In a nutshell…
Salt in its natural form is good for you. And unrefined sea salt is the best.
Is salt good for you?
Salt consumption has been said to raise blood pressure, cause hypertension, cause heart disease, and increase the risk of premature death; however, the evidence to support these claims has always been very weak. The organizations advocating salt restrictions in our diets today rely on the results from a 30 day trial of salt, the 2001 DASH-Sodium study. The results of this study say that reducing salt intake will modestly lower blood pressure, but it says nothing about reducing hypertension, preventing heart disease, or lengthening life. And while eating salt does cause a temporary increase in blood pressure, there is no evidence to support the hypothesis that this temporary phenomenon translates to chronic problems. In contrast, many studies suggest that reducing sodium intake to what government policy has suggested may cause more harm than good. The New York Times
Most Americans consume around 3700 milligrams of sodium per day. This amount of sodium intake has remained the same for the last 50 years, despite the rise in rates of high blood pressure and heart disease. USA Today
Although there doesn’t seem to be a correlation between our salt intake and an increase in disease, public health organizations continue to advise us to limit our salt intake to as low as 1500 mg per day–about 3/4 tsp. But with evidence that Americans have been consuming the same amount of salt, even before the heart disease epidemic, and with other cultures, such as the Japanese, consuming even more salt than Americans, recent studies recommend consuming 1.5 to 3.5 teaspoons of salt per day–much more than the USDA and AHA recommend. Chris Kresser
It’s especially important for pregnant women, menstruating women, the elderly, and those with active lifestyles to consume enough salt. Salt restriction for these individuals can have harmful side effects. Ray Peat
What is the healthiest salt to eat?
It’s important to note that not all salt is equally good for you.
Table Salt is mined from salt deposits on land and then refined to remove natural minerals. It contains anti-caking additives, like aluminum hydroxide, to maintain its smooth texture. High levels of aluminum in the diet are suspected to cause Alzheimer’s disease. This mineral stripped version of salt provides little health benefit and the additives may be harmful to your health. Health Ambition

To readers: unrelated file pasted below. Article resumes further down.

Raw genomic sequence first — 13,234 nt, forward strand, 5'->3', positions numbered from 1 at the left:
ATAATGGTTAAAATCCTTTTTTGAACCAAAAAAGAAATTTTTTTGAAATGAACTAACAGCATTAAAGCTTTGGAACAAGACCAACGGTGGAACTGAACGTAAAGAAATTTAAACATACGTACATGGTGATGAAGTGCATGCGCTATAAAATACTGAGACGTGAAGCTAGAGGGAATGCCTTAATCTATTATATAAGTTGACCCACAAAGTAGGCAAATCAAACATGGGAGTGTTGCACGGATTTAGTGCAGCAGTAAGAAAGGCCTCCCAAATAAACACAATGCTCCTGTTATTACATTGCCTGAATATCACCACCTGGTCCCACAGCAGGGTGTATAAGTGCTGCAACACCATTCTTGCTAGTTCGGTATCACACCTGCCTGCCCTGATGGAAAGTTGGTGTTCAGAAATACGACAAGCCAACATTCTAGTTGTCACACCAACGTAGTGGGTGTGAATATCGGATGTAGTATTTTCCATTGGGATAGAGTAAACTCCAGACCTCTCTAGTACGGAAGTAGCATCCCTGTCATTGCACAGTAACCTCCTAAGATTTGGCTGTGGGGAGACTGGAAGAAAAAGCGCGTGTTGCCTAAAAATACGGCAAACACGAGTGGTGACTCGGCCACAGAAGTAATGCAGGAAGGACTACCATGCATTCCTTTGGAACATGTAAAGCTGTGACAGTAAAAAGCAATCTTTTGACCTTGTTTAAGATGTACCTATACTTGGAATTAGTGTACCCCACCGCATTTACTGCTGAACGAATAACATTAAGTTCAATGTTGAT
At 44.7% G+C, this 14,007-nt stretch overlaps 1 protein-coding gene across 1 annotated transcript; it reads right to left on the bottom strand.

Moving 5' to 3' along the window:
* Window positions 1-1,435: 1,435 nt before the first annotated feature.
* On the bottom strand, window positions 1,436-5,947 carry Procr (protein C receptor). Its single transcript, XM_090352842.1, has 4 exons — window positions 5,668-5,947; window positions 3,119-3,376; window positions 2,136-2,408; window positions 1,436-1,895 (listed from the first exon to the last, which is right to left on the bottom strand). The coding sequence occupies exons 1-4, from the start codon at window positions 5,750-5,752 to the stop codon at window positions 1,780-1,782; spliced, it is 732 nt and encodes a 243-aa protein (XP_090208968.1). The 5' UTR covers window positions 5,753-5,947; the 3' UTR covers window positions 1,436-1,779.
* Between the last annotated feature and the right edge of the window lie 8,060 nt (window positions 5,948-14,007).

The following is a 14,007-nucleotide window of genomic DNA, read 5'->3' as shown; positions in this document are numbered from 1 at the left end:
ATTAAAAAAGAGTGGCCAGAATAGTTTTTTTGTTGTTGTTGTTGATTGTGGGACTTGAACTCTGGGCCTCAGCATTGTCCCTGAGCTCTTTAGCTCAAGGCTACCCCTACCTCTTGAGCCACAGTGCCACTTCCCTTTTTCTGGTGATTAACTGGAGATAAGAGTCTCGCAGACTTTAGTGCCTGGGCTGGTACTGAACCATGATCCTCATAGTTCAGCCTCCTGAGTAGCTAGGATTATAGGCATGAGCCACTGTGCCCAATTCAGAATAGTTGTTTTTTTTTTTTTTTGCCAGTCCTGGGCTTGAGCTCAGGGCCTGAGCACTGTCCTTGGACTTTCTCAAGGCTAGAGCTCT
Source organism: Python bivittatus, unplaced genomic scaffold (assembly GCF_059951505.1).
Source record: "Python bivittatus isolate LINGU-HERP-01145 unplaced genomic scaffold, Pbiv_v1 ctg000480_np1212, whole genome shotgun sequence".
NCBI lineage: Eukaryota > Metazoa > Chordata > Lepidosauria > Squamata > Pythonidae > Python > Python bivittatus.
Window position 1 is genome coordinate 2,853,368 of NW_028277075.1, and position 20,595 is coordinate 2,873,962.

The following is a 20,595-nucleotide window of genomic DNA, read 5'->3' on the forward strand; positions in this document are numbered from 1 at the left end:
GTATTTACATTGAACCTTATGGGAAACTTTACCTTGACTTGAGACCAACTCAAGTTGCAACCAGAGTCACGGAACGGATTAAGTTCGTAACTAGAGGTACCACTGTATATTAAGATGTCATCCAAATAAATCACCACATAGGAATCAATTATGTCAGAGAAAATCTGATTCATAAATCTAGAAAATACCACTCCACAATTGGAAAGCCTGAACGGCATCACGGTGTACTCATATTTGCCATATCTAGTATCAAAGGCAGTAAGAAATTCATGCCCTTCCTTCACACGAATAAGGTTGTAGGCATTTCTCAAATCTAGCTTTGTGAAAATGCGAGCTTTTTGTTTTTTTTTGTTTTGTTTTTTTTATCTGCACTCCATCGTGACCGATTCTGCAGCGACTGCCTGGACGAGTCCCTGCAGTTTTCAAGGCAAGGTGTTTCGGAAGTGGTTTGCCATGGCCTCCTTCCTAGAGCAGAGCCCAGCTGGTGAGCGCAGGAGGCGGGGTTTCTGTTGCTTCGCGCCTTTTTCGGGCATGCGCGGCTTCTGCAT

Kosher Salt can be obtained from either mined salt or sea salt. The difference is that kosher salt production has an alteration in the evaporation process that results in much larger and irregular chunks of salt. It gets its name because it’s used in the koshering of meats. Kosher salt can be iodized or non-iodized. It is healthier than table salt because it’s less processed and doesn’t have anti-caking additives. WH Foods
Unrefined Sea Salt is mined from the ocean, doesn’t have anti-caking agents, and contains trace minerals that are good for your health. But there are concerns about this salt being contaminated because of the pollution found in our oceans. Health Ambition
Himalayan Salt and Real Salt are technically unrefined sea salt, but they differ from other sea salt in that they are mined on land from ancient sea beds. This eliminates the potential pollutants from sea salt extracted from contaminated oceans. Himalayan salt comes from Pakistan and Real Salt comes from Redmond, Utah. Unrefined salt from sea beds, ancient or modern, all contain around 60 trace minerals. Empowered Sustenance These trace minerals include calcium, potassium, magnesium, sulfur, zinc, and iron; which are all beneficial supplements to our diet. Chris Kresser
People like different unrefined sea salts for different reasons, but my favorite is Redmond Real Salt. I like it because it’s local, thus less expensive; has no pollutants; and I think it’s so cool that there’s an ancient sea bed in my home state!
Dead Sea Salt is to be avoided due to its high bromide content. Bromide toxicity can occur after consumption. Chris Kresser
What about iodine?
At the request of government initiatives, iodine was added to table salt around 1924 to decrease incidence of iodine deficiencies. People in the Great Lakes and Pacific Northwest regions were experiencing goiter due to soil levels low in iodine and a lack of iodine rich foods, such as milk, eggs, sea vegetables (kelp), cranberries, yogurt, navy beans, strawberries, potatoes, and unrefined sea salt (among others). Global Healing Center Although most unrefined sea salt doesn’t have iodine added to it, sea salt does have small trace amounts of iodine naturally. Today, most people who eat a balanced diet don’t need to worry about iodine deficiency; making it unnecessary to consume iodine supplemented salt.
Tip: Don’t stress about eating too much salt. If you eat real food rather than processed food, and simply salt your cooking to taste, you’ll be eating a healthy amount of salt.
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